conflict minerals: cracks in the mirror

Just as the European Union is passing on legislation aimed at stopping the financing of armed groups through trade in conflict minerals this week, the consensus is growing that a similar legislation passed under Obama in the US has had a negative effect on livelihoods. A new report by the IRIN press agency published on 6 April demonstrates how campaigning organisations that were a driving force behind the Dodd Frank legislation have barely acknowledged its pitfalls and continue to promote overly simplistic narratives, despite mounting evidence that the act has neither been as effective nor as harm-free as desired. While one of them (Global Witness) in February belatedly acknowledged that the “market’s response [to the law] affected the livelihoods of the thousands of artisanal miners in eastern Congo”, all failed to address the fundamental point: that sealing off produce from so-called ‘conflict-free mines’ has tended to create monopolies (or rather, oligopsonies), which, in turn, favour lower prices for miners and thus affect their livelihoods negatively -not to talk about what happens to those miners who don’t have the privilege to work for ‘conflict-free’ markets. So while most actors agree that the law has had some benefits (like raising awareness that armed groups, in particular the national army, shouldn’t profit from the mining trade; and forcing companies to find out what happens in their supply chains) the IRIN investigation reconfirms that mining communities were never properly consulted, on the contrary: most support for the law now is coming from groups that don’t accurately represent the miners’ interests, in a country devoid of real political representation. More discussion is certainly going to arise around this issue, as the cracks in the conflict minerals campaign (including harsh critiques by former campaigners) are becoming increasingly evident.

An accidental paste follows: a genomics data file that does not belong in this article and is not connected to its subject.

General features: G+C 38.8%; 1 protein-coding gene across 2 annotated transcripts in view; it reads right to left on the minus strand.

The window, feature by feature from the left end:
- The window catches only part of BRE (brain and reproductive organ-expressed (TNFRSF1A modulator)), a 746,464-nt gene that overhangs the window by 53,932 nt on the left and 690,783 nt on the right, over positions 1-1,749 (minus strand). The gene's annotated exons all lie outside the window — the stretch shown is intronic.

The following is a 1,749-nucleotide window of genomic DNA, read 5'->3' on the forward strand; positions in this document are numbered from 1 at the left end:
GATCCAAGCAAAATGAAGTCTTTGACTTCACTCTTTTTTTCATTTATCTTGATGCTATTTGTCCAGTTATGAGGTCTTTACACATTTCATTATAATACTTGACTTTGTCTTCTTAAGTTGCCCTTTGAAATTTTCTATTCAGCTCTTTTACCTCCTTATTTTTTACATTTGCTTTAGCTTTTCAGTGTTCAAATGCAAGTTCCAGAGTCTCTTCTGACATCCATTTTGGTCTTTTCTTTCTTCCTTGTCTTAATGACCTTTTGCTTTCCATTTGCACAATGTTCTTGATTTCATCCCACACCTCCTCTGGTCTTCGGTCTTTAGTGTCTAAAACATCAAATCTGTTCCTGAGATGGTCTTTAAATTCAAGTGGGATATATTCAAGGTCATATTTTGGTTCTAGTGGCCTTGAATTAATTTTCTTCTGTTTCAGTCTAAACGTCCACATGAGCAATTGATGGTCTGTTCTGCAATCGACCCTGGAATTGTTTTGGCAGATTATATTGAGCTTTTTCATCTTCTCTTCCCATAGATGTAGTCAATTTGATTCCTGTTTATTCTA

pictures courtesy Emmanuel Freudenthal/IRIN

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